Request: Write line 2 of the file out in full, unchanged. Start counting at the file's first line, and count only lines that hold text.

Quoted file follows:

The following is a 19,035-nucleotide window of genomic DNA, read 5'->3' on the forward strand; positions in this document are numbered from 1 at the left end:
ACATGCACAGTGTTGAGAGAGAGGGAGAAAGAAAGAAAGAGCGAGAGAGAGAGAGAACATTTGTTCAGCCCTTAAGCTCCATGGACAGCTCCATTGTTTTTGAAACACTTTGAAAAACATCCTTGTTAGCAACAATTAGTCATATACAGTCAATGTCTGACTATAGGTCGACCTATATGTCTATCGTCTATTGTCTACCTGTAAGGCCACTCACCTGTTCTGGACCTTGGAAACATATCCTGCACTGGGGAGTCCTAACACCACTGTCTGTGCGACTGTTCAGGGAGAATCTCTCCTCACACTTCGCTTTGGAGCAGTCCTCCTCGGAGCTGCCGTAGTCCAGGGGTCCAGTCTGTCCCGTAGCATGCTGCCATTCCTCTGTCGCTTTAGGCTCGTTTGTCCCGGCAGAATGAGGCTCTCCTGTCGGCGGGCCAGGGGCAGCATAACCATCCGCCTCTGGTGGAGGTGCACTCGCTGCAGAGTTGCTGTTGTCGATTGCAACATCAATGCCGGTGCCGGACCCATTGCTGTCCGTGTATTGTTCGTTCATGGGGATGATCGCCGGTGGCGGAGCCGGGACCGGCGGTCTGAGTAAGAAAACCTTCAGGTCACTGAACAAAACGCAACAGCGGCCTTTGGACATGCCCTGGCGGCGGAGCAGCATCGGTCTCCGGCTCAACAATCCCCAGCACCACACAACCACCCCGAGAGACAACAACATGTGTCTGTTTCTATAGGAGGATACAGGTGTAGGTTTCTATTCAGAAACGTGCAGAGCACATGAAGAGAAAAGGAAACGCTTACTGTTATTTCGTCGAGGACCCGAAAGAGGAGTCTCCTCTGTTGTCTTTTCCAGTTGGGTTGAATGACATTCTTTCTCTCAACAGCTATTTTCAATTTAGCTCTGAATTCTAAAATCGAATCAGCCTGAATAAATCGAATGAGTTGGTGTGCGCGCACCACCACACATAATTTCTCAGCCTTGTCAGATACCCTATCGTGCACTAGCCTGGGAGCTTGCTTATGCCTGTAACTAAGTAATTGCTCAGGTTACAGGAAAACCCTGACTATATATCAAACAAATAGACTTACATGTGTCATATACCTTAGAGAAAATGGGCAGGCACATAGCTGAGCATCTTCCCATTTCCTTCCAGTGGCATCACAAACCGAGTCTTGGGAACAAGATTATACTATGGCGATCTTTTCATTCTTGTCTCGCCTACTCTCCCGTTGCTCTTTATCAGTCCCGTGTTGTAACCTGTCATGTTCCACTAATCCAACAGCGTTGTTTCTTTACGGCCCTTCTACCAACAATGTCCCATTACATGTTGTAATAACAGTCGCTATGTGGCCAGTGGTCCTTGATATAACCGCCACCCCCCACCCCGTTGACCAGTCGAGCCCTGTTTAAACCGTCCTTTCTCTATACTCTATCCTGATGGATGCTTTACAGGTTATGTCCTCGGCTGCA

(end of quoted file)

ACATGCACAGTGTTGAGAGAGAGGGAGAAAGAAAGAAAGAGCGAGAGAGAGAGAGAACATTTGTTCAGCCCTTAAGCTCCATGGACAGCTCCATTGTTTTTGAAACACTTTGAAAAACATCCTTGTTAGCAACAATTAGTCATATACAGTCAATGTCTGACTATAGGTCGACCTATATGTCTATCGTCTATTGTCTACCTGTAAGGCCACTCACCTGTTCTGGACCTTGGAAACATATCCTGCACTGGGGAGTCCTAACACCACTGTCTGTGCGACTGTTCAGGGAGAATCTCTCCTCACACTTCGCTTTGGAGCAGTCCTCCTCGGAGCTGCCGTAGTCCAGGGGTCCAGTCTGTCCCGTAGCATGCTGCCATTCCTCTGTCGCTTTAGGCTCGTTTGTCCCGGCAGAATGAGGCTCTCCTGTCGGCGGGCCAGGGGCAGCATAACCATCCGCCTCTGGTGGAGGTGCACTCGCTGCAGAGTTGCTGTTGTCGATTGCAACATCAATGCCGGTGCCGGACCCATTGCTGTCCGTGTATTGTTCGTTCATGGGGATGATCGCCGGTGGCGGAGCCGGGACCGGCGGTCTGAGTAAGAAAACCTTCAGGTCACTGAACAAAACGCAACAGCGGCCTTTGGACATGCCCTGGCGGCGGAGCAGCATCGGTCTCCGGCTCAACAATCCCCAGCACCACACAACCACCCCGAGAGACAACAACATGTGTCTGTTTCTATAGGAGGATACAGGTGTAGGTTTCTATTCAGAAACGTGCAGAGCACATGAAGAGAAAAGGAAACGCTTACTGTTATTTCGTCGAGGACCCGAAAGAGGAGTCTCCTCTGTTGTCTTTTCCAGTTGGGTTGAATGACATTCTTTCTCTCAACAGCTATTTTCAATTTAGCTCTGAATTCTAAAATCGAATCAGCCTGAATAAATCGAATGAGTTGGTGTGCGCGCACCACCACACATAATTTCTCAGCCTTGTCAGATACCCTATCGTGCACTAGCCTGGGAGCTTGCTTATGCCTGTAACTAAGTAATTGCTCAGGTTACAGGAAAACCCTGACTATATATCAAACAAATAGACTTACATGTGTCATATACCTTAGAGAAAATGGGCAGGCACATAGCTGAGCATCTTCCCATTTCCTTCCAGTGGCATCACAAACCGAGTCTTGGGAACAAGATTATACTATGGCGATCTTTTCATTCTTGTCTCGCCTACTCTCCCGTTGCTCTTTATCAGTCCCGTGTTGTAACCTGTCATGTTCCACTAATCCAACAGCGTTGTTTCTTTACGGCCCTTCTACCAACAATGTCCCATTACATGTTGTAATAACAGTCGCTATGTGGCCAGTGGTCCTTGATATAACCGCCACCCCCCACCCCGTTGACCAGTCGAGCCCTGTTTAAACCGTCCTTTCTCTATACTCTATCCTGATGGATGCTTTACAGGTTATGTCCTCGGCTGCA